More On Legal & Compliancefrom The Advisor's Professional Library
- Do’s and Don’ts of Advisory Contracts In preparation for a compliance exam, securities regulators typically will ask to see copies of an RIAs advisory agreements. An RIA must be able to produce requested contracts and the contracts must comply with applicable SEC or state rules.
- RIAs and Customer Identification Just as RIAs owe a duty to diligently protect their clients privacy and guard against theft, firms also play a vital role in customer identification. Although RIAs are not subject to an anti-money laundering rule, securities regulators expect advisors to address these issues in their policies and procedures.
The top risks broker-dealers face in dealing with cybersecurity threats are operational risk, “insider” risks posed by rogue employees and hackers penetrating BD systems, Daniel Sibears of FINRA said at the Securities and Exchange Commission's cybersecurity roundtable.
Sibears, executive vice president of regulatory operations and shared services at FINRA, said those key threats were found in FINRA's recently launched cybersecurity exam sweep of BDs. “We have just started to get the results in of the sweep,” Sibears said, stressing that only a cross section of BDs had been analyzed and results were preliminary.
Sibears noted that beyond the top three threats mentioned above, BDs are also concerned about “phishing attacks” where customer information is misappropriated, trades are made and money is transferred out of a client's account.
John Denning, senior vice president of operational policy integration, development and strategy at Bank of America Merrill Lynch, who sat on the panel with Sibears, said that “firms must have robust information sharing systems” with law enforcement and regulators. “It's the only way we’re going to be able to reduce risk to the sector, to start the information sharing.”
Craig Thomas, chief information security officer at Computershare, said that firms must “believe that you are going to get attacked. You have to be thinking ahead of the game; security is always trying to catch up with technology.”
What Should the SEC Do?
The “SEC should provide principles-based guidance due to the constantly changing landscape,” said Marcus Prendergast, director and corporate information security officer of ITG.
Sibears added that it was likely FINRA would “push out some effective practices,” but whether guidance would be rules-based or principles-based, he “can't say.”
However, he said, “we recognize this is a rapidly changing environment, so there has to be a component that allows the industry to adapt.”
Indeed, Cyrus Amir-Mokri, assistant secretary for financial institutions at the Treasury Department, noted during the first panel at the roundtable that while the financial services industry is likely the “most advanced in terms of thinking about cybersecurity” as they have “become technology firms,” they should exert a constant effort “to stay ahead” of potential threats.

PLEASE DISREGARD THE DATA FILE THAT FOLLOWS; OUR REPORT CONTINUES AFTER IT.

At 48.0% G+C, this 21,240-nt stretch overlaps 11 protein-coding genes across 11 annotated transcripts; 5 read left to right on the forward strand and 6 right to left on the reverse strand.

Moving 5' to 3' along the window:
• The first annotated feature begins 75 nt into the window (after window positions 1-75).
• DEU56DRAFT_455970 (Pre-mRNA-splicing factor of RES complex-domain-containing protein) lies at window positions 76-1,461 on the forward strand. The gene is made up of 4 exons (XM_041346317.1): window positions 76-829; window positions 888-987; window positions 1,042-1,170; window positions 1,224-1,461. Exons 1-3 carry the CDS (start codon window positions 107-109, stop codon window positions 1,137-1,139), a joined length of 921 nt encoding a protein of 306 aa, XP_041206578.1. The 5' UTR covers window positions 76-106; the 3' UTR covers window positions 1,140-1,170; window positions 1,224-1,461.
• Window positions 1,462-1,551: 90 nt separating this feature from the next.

“You can never say you are completely prepared,” he said.
Larry Zelvin, director of the National Cybersecurity and Communications Integration Center at the U.S. Department of Homeland Security, added that “finance wins the cybersecurity threat award.” The sector is a “massive target” and those who want to attack the sector are “looking for an opening every day,” are “getting creative” and are multiplying quickly, he said.
SEC Commissioner Luis Aguilar said that the commission should establish a cybersecurity task force with members from each division.
Both the SEC and FINRA listed cybersecurity as one of their top exam issues for this year. FINRA issued in early February its targeted exam letter to firms stating that the self-regulator was assessing how firms manage cybersecurity threats.
The House Committee on Homeland Security unanimously approved in early February H.R. 3696, the National Cybersecurity and Critical Infrastructure Protection Act of 2013.
The bill was sent to the full House for consideration.
The committee said in a statement that the Act “addresses the cyberthreat by giving the Department of Homeland Security (DHS) the tools to secure our nation in cyberspace, while protecting privacy and civil liberties and prohibiting any new regulations at DHS.”
The bill codifies several cybersecurity efforts already in progress; beefs up others, like the National Cybersecurity and Communications Integration Center; and focuses on partnerships with the private sector. It is intended to be budget neutral.
As for the SEC, Jane Jarcho, national associate director of OCIE's National Exam Program, told chief compliance officers in late January that OCIE's exams will include assessing firms’ cybersecurity policies—and noted in early March that small firms won't get a “pass” on being required to have such policies.
The SEC announced in mid-April that is has started cybersecurity-related exams of more than 50 registered BDs and RIAs.